Single Stem Cell Mutation Triggers Fibroid Tumors
Mutated stem cell "goes wild" in frenzied tumor expansion
CHICAGO --- Fibroid uterine tumors affect an estimated 15 million women in the United States, causing irregular bleeding, anemia, pain and infertility. Despite the high prevalence of the tumors, which occur in 60 percent of women by age 45, the molecular cause has been unknown.
New Northwestern Medicine preclinical research has for the first time identified the molecular trigger of the tumor --- a single stem cell that develops a mutation, starts to grow uncontrollably and activates other cells to join its frenzied expansion.
"It loses its way and goes wild," said Serdar Bulun, M.D., the chair of obstetrics and gynecology at Northwestern University Feinberg School of Medicine and Northwestern Memorial Hospital. "No one knew how these came about before. The stem cells make up only 1 ½ percent of the cells in the tumor, yet they are the essential drivers of its growth."
The paper is published in the journal PLoS ONE. Masanori Ono, M.D., a post-doctoral student in Bulun's lab, is the lead author.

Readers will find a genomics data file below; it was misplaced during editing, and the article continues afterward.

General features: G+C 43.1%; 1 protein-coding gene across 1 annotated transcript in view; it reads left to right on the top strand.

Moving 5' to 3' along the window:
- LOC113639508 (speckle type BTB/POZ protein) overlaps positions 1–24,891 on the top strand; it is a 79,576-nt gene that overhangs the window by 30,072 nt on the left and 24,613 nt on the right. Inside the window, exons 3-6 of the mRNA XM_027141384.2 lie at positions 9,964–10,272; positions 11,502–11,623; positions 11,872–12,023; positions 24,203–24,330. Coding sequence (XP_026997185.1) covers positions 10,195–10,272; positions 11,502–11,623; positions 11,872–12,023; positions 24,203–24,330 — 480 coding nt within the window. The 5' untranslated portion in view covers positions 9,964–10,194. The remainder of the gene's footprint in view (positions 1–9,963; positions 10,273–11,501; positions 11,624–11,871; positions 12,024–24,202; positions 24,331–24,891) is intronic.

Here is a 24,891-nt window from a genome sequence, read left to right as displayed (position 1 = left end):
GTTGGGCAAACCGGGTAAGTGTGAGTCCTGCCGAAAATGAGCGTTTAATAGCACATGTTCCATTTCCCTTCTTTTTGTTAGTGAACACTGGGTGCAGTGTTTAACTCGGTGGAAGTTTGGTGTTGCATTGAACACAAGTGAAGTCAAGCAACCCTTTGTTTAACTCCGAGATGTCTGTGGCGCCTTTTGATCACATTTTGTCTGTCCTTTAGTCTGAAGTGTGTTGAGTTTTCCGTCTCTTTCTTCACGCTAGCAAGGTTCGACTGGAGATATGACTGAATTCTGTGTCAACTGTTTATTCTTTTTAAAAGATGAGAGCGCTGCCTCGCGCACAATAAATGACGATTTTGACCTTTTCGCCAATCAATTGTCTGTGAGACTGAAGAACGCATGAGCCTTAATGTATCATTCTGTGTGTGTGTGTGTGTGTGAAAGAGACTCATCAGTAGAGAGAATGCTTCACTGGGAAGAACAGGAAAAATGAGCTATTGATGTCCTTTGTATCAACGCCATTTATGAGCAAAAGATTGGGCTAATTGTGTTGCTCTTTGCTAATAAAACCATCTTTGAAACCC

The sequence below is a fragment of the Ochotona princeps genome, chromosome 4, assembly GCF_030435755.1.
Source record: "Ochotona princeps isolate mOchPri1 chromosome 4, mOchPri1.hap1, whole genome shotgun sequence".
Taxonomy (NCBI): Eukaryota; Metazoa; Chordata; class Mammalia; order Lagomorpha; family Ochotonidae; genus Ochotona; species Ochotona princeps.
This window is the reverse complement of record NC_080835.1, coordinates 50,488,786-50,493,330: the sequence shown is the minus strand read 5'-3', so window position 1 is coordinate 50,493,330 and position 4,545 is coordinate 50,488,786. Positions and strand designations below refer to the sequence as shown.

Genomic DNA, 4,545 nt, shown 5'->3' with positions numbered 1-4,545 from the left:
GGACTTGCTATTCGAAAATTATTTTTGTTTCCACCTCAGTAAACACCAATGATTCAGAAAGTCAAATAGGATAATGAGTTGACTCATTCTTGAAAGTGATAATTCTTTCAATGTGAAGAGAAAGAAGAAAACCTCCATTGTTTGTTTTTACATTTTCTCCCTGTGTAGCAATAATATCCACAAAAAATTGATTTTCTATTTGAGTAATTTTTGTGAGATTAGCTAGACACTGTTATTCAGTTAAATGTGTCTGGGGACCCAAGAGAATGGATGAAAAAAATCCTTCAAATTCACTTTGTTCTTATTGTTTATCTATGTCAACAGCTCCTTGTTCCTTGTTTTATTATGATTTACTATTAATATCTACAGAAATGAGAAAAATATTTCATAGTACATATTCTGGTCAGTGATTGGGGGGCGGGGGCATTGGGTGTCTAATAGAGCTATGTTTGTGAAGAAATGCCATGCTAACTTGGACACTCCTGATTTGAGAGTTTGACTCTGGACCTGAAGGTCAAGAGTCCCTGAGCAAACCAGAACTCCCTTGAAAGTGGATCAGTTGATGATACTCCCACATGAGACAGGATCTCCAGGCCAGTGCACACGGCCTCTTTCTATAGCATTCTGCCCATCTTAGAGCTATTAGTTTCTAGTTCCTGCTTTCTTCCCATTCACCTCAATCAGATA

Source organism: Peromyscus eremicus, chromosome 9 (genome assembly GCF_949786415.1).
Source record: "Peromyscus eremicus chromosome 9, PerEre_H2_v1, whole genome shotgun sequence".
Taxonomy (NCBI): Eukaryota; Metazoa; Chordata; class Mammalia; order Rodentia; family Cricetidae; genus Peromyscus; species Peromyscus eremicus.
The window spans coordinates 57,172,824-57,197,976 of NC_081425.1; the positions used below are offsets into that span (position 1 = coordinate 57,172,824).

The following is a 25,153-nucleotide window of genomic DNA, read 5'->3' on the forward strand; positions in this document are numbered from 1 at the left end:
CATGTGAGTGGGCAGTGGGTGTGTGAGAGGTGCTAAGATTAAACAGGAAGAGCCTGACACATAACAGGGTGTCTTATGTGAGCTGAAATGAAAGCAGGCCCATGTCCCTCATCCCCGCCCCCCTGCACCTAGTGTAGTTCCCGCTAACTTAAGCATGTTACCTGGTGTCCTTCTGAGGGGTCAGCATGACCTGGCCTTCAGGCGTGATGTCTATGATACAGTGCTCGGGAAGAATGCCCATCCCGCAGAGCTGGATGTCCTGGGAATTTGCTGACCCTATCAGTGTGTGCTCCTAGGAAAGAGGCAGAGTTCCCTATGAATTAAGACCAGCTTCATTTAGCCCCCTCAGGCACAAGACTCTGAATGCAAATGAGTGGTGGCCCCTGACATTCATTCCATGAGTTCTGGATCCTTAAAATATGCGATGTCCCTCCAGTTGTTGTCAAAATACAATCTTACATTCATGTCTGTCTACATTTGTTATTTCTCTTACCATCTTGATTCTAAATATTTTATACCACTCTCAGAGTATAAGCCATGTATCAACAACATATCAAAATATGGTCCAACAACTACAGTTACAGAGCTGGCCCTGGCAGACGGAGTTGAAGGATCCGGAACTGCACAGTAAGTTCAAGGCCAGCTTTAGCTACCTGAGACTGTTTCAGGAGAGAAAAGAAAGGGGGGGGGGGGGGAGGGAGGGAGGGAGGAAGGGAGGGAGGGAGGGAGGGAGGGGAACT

The stem cell initiating the tumor carries a mutation called MED12. Recently, mutations in the MED12 gene have been reported in the majority of uterine fibroid tissues. Once the mutation kicks off the abnormal expansion, the tumors grow in response to steroid hormones, particularly progesterone.
For the study, researchers examined the behavior of human fibroid stem cells when grafted into a mouse, a novel model initiated by Northwestern scientist Takeshi Kurita, a research associate professor of obstetrics and gynecology. The most important characteristic of fibroid stem cells is their ability to generate tumors. Tumors originating from the fibroid stem cell population grew 10 times larger compared to tumors initiated with the main cell population, suggesting a key role of these tumor stem cells is to initiate and sustain tumor growth.
"Understanding how this mutation directs the tumor growth gives us a new direction to develop therapies," said Bulun, also the George H. Gardner Professor of Clinical Gynecology.
This study was supported by National Institutes of Health Grant 34 NIH/NICHD 5P01HD057877, 1R01HD064402, NIH/NCI 1R01CA154358.